Analysis 79 (3):461-469 (2019)

Authors
Jake Quilty-Dunn
Washington University in St. Louis
Abstract
It is an orthodoxy in cognitive science that perception can occur unconsciously. Recently, Hakwan Lau, Megan Peters and Ian Phillips have argued that this orthodoxy may be mistaken. They argue that many purported cases of unconscious perception fail to rule out low degrees of conscious awareness while others fail to establish genuine perception. This paper presents a case of unconscious perception that avoids these problems. It also advances a general principle of ‘phenomenal coherence’ that can insulate some forms of evidence for unconscious perception from the methodological critiques of Lau, Peters and Phillips.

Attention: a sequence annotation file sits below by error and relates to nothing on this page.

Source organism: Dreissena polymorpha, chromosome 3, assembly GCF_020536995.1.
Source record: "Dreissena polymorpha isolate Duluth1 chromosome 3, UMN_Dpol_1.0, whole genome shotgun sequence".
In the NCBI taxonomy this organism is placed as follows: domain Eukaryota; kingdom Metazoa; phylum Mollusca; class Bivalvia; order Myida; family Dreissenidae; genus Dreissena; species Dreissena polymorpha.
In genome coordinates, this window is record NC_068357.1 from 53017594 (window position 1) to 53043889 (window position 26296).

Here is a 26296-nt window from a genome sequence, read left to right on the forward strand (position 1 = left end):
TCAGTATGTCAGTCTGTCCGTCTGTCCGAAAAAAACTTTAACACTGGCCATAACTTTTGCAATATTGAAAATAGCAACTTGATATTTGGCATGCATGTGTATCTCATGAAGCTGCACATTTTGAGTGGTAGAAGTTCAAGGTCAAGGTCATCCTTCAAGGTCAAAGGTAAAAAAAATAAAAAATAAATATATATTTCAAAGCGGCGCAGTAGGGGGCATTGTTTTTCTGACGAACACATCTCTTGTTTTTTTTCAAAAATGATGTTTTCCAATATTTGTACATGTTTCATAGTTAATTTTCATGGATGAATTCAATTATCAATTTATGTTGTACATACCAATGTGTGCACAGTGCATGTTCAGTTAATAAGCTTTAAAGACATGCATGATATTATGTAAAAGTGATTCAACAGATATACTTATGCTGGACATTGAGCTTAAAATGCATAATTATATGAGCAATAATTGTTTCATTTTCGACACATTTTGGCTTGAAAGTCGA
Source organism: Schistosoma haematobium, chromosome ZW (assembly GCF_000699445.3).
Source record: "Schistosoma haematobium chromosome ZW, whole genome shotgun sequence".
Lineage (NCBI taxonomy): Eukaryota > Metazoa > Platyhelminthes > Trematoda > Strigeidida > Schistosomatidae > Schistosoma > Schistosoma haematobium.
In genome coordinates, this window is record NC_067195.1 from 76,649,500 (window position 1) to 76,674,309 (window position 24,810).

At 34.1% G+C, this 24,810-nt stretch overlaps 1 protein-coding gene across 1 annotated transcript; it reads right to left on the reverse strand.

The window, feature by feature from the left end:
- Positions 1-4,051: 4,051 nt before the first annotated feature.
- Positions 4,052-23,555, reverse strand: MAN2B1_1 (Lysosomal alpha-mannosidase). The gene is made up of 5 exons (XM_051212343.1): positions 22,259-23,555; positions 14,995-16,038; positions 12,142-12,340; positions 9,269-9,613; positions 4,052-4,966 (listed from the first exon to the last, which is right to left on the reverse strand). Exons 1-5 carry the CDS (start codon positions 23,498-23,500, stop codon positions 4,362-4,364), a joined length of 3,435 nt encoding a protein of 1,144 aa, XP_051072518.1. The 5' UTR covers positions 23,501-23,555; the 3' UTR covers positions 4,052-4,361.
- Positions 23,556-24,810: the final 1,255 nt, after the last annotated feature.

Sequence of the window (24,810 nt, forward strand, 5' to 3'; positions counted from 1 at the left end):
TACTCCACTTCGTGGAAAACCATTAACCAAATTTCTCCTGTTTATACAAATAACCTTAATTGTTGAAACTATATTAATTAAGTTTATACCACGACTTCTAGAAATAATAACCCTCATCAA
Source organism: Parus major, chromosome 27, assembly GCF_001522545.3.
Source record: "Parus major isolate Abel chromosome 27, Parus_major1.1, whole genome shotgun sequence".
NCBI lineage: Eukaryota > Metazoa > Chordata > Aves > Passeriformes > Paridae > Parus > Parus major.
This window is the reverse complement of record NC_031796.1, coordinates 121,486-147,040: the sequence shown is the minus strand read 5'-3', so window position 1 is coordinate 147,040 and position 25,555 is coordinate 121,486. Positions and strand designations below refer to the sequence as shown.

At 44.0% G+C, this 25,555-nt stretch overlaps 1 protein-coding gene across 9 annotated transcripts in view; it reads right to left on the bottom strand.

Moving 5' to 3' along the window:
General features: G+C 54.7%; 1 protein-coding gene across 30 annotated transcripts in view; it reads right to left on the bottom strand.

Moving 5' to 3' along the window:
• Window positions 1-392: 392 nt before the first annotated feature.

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DOI 10.1093/analys/any022
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References found in this work BETA

Origins of Objectivity.Tyler Burge - 2010 - Oxford University Press.
Biosemantics.Ruth Millikan - 1989 - In Brian P. McLaughlin & Ansgar Beckerman (eds.), Journal of Philosophy. Oxford University Press. pp. 281--297.

View all 24 references / Add more references

Citations of this work BETA

Perceptual Pluralism.Jake Quilty‐Dunn - 2020 - Noûs 54 (4):807-838.
Fuzziness in the Mind: Can Perception Be Unconscious?Henry Taylor - 2020 - Philosophy and Phenomenological Research 101 (2):383-398.

View all 9 citations / Add more citations

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